Epidemiology and Infection

Special Article

Incidence and nature of human tuberculosis due to Mycobacterium africanum in South-East England: 1977–87

J. M. Grangea1 and M. D. Yatesa2

a1 Department of Microbiology, National Heart and Lung Institute, Dovehouse Street, London SW3 6LY

a2 Public Health Laboratory Service, South-East Regional Centre for Tuberculosis Bacteriology, Dulwich Hospital, East Dulwich Grove, London SE22 8QF


A total of 210 new cases of tuberculosis due to Mycobacterium africanum were registered at the South-East Regional Centre for Tuberculosis Bacteriology, Dulwich, between 1977 and 1987 inclusive. This represented 1·25% of bacteriologically-confirmed cases of tuberculosis in South-East England, an incidence slightly higher than that of disease due to M. bovis. Two variants were identified: 150 strains were typed as African I (a type associated with East Africa) and 60 as African II (a type more prevalent in West Africa). Over half the patients infected with African I strains were of Indian subcontinent ethnic origin; patients of African ethnic origin predominated in the African II group while about a fifth of patients infected with either type were of European origin. The European patients with tuberculosis due to M. africanum were notably younger than those in the same region with disease due to other tubercle bacilli. The distribution of lesions due to M. africanum was similar to that due to other tubercle bacilli in the various ethnic groups, except that genito-urinary tuberculosis was uncommon. The importance of a clinical awareness that M. africanum is a highly pathogenic and transmissible tubercle bacillus rather than an opportunist or ‘atypical’ mycobacterium is stressed.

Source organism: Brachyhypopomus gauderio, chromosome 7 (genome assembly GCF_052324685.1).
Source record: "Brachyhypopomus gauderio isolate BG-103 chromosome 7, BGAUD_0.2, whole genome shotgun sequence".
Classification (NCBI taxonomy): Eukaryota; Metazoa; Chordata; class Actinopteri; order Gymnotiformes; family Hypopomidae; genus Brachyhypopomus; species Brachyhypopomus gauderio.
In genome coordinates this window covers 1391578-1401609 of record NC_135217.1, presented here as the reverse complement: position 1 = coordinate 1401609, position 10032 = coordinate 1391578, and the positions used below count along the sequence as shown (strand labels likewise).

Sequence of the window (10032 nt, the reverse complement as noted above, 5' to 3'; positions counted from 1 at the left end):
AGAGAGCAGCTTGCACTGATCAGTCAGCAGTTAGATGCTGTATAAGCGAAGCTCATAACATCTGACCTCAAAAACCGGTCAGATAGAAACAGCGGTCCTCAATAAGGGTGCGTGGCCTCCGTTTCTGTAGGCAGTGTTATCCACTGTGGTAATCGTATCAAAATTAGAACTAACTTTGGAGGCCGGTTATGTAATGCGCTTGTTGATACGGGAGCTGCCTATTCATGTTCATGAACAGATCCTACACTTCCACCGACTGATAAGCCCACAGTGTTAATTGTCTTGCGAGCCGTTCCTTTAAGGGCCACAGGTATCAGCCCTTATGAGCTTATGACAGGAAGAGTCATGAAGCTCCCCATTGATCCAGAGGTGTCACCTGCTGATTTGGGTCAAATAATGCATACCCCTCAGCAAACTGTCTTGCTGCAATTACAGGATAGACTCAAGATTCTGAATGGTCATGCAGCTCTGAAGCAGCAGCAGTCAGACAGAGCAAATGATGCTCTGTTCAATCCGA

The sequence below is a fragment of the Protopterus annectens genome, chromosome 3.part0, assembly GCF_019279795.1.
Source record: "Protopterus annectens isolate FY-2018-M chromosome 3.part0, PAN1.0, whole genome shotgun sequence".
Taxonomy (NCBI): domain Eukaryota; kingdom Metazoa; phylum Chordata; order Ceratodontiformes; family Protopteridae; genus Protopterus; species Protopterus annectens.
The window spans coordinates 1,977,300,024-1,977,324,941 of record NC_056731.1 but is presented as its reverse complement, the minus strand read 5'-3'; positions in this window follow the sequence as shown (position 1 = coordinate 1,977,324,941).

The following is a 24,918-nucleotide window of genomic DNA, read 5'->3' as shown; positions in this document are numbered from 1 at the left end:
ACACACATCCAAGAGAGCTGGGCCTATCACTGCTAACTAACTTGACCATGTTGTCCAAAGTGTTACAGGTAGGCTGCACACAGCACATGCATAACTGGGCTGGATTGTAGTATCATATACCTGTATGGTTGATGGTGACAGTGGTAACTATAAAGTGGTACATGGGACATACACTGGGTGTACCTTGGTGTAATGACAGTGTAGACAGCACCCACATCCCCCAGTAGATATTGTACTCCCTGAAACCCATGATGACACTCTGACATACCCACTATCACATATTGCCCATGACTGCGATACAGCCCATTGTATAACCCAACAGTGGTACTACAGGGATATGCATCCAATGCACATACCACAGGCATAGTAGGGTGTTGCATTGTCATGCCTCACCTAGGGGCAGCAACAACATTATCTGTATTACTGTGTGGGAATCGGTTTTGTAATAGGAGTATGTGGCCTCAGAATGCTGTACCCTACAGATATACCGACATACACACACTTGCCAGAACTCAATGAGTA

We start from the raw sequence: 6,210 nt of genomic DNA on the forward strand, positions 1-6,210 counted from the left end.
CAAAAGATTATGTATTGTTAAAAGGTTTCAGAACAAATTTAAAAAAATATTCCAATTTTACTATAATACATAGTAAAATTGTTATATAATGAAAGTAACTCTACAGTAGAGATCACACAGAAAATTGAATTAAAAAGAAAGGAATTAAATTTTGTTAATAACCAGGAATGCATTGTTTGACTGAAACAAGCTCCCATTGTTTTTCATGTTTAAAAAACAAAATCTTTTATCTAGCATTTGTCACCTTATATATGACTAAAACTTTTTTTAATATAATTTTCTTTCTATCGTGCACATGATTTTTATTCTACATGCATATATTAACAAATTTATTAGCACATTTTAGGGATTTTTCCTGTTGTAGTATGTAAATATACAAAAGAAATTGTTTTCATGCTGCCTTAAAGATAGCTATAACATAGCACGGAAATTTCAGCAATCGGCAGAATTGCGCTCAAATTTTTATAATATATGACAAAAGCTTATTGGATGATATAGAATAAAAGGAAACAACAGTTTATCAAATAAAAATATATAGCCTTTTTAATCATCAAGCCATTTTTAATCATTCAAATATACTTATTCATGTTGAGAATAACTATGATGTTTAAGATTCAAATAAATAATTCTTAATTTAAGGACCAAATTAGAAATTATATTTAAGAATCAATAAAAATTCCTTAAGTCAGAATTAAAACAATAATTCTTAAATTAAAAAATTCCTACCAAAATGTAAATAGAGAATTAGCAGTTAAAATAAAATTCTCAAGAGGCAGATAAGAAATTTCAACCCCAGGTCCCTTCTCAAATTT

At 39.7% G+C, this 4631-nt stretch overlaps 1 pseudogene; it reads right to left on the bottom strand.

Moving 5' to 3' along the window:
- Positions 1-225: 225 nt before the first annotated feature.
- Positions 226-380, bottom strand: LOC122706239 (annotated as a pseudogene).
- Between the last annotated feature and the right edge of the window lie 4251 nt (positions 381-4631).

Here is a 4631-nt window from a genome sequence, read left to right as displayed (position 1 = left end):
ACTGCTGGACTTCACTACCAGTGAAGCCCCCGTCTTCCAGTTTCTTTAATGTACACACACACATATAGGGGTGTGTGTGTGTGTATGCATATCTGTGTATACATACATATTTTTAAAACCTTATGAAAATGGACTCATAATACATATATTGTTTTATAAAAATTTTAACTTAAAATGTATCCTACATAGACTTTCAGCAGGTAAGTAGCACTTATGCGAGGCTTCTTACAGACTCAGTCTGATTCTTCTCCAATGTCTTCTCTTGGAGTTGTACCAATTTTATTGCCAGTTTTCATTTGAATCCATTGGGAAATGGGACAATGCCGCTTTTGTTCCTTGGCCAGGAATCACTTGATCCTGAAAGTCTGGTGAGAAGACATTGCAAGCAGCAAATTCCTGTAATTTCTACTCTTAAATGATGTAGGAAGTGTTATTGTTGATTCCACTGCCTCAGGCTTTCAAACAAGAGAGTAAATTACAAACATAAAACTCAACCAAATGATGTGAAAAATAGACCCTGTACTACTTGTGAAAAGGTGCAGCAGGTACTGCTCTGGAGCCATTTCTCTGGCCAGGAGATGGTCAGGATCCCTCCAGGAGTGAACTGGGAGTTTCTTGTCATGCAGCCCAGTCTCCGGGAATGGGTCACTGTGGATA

(Accepted February 09 1989)